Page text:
Each day this week, our Liturgy has opened with this prayer: “Father, your love for us surpasses all our hopes and desires!” I really did not pay attention to what I was praying until I was working on this meditation. I just sat and thought about that.
From the words of Jesus we hear today, I offer a brief meditation on hearing the Word of God and observing it. In other words, doing something, today, with that Word which comes from God. And making this our deliberate intention.
First, it is a matter of accepting a belief that takes us beyond our control (another way of describing pure faith). It is the belief that Jesus Christ has taken flesh in us through our Baptism. “Give me your body. Let me join myself to you to continue my human presence, my human ministry on earth in partnership with you.”
I have to work daily in some conscious way (a habit) to remind myself that Jesus Himself is speaking to me through this Word that I am pondering. I have to believe in his human presence in order to recognize and experience Him in my interactions with others. I have to realize that beyond coincidence, luck, or accidents, there is a reason in God’s providence for what is happening to me, through me, or in spite of me!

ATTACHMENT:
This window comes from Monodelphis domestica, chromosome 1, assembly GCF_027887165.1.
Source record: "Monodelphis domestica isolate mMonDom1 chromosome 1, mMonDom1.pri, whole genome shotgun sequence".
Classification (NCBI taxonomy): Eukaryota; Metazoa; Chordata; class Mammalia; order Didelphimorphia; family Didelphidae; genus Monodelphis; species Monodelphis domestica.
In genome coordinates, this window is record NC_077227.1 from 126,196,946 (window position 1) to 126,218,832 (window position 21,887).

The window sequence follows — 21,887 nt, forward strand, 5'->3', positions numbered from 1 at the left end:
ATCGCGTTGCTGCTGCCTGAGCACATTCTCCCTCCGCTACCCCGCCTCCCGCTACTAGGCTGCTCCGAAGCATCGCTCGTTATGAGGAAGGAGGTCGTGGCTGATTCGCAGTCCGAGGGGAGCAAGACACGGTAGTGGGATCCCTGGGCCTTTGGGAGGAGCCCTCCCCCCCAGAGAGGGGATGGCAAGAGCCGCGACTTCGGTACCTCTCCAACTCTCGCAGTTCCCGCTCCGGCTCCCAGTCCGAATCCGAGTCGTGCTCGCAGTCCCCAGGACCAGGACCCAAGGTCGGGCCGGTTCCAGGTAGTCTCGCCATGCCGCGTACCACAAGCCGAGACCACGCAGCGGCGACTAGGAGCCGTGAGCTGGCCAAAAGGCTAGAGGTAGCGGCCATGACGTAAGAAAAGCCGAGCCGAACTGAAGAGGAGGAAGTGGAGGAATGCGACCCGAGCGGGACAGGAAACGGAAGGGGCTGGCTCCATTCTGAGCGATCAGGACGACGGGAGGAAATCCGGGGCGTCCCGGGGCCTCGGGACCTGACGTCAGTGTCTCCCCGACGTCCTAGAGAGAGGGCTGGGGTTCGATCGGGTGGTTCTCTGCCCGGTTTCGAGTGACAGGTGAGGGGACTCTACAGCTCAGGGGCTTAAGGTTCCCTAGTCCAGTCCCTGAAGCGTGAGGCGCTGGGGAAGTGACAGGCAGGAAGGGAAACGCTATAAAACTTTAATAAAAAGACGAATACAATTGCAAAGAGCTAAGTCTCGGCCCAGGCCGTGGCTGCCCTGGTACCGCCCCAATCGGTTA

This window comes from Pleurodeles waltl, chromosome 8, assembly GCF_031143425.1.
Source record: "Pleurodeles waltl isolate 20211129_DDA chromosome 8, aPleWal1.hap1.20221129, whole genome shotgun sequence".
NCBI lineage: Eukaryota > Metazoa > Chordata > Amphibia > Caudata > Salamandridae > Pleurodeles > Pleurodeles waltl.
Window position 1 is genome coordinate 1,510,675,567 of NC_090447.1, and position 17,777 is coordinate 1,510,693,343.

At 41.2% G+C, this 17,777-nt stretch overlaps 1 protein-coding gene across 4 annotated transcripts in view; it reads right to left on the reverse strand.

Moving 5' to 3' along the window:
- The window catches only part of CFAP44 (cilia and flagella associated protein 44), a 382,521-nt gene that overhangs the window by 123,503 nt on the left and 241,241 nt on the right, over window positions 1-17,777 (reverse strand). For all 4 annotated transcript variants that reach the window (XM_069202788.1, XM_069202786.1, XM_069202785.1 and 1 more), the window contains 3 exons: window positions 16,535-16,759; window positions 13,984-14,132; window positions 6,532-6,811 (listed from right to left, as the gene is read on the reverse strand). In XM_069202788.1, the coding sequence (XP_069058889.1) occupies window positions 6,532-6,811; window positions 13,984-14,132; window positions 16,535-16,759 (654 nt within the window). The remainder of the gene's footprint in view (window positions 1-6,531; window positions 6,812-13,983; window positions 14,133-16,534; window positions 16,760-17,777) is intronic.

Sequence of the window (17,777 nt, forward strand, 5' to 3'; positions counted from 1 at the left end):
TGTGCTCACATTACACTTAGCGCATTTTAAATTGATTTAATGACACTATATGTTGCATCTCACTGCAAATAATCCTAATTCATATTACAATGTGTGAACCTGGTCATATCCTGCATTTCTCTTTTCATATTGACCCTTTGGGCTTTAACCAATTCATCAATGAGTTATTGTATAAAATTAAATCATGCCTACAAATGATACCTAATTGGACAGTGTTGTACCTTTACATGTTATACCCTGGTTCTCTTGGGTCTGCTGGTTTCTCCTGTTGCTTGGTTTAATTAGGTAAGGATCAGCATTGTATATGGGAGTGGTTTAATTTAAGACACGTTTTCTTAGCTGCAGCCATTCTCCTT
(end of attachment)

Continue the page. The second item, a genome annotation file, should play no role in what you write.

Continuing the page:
That is the “good news.” Because God took flesh in Jesus and became a human being in our midst, we can still encounter Him and deal with Him humanly each day.
Secondly, I have to make a positive intention to deal humanly with Jesus ourselves. We have to spend time with Him the way we do with our friends, think about his words as we think about the word of anyone who is important to us. (We do pay attention to them, don’t we?) And, do concrete, physical things to show Him our love. That is, treat Jesus like a human being.
Yes, Jesus Christ has actually taken flesh in each one of us today. Take time each day in reflective prayer to see how the smallest, seemingly insignificant occurrence comes to us, compliments of Christ in our life.
Father, your love for us surpasses all our hopes and desires!
Fr. Alex Steinmiller, C.P., is a member of the Passionist Community in Detroit, Michigan.